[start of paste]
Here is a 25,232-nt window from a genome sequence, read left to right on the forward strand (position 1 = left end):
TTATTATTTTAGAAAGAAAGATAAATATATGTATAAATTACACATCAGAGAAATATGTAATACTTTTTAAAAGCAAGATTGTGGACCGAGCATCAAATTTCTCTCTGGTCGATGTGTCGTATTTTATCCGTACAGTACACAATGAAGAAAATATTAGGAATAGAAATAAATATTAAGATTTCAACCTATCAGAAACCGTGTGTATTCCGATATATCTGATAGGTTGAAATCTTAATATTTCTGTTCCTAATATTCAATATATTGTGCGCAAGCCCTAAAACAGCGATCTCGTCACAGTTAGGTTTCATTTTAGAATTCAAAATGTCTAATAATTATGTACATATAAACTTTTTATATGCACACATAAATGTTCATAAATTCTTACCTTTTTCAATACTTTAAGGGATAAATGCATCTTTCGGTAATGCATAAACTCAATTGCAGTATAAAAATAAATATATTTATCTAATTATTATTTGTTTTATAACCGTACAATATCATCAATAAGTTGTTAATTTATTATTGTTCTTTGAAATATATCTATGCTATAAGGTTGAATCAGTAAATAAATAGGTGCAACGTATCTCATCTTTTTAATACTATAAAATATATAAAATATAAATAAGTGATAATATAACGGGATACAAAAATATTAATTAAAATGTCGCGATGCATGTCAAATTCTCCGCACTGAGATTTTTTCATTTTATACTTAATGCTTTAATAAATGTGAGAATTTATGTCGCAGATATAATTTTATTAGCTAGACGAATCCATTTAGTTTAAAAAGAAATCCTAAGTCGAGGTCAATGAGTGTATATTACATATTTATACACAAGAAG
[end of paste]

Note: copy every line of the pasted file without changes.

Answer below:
Here is a 25,232-nt window from a genome sequence, read left to right on the forward strand (position 1 = left end):
TTATTATTTTAGAAAGAAAGATAAATATATGTATAAATTACACATCAGAGAAATATGTAATACTTTTTAAAAGCAAGATTGTGGACCGAGCATCAAATTTCTCTCTGGTCGATGTGTCGTATTTTATCCGTACAGTACACAATGAAGAAAATATTAGGAATAGAAATAAATATTAAGATTTCAACCTATCAGAAACCGTGTGTATTCCGATATATCTGATAGGTTGAAATCTTAATATTTCTGTTCCTAATATTCAATATATTGTGCGCAAGCCCTAAAACAGCGATCTCGTCACAGTTAGGTTTCATTTTAGAATTCAAAATGTCTAATAATTATGTACATATAAACTTTTTATATGCACACATAAATGTTCATAAATTCTTACCTTTTTCAATACTTTAAGGGATAAATGCATCTTTCGGTAATGCATAAACTCAATTGCAGTATAAAAATAAATATATTTATCTAATTATTATTTGTTTTATAACCGTACAATATCATCAATAAGTTGTTAATTTATTATTGTTCTTTGAAATATATCTATGCTATAAGGTTGAATCAGTAAATAAATAGGTGCAACGTATCTCATCTTTTTAATACTATAAAATATATAAAATATAAATAAGTGATAATATAACGGGATACAAAAATATTAATTAAAATGTCGCGATGCATGTCAAATTCTCCGCACTGAGATTTTTTCATTTTATACTTAATGCTTTAATAAATGTGAGAATTTATGTCGCAGATATAATTTTATTAGCTAGACGAATCCATTTAGTTTAAAAAGAAATCCTAAGTCGAGGTCAATGAGTGTATATTACATATTTATACACAAGAAG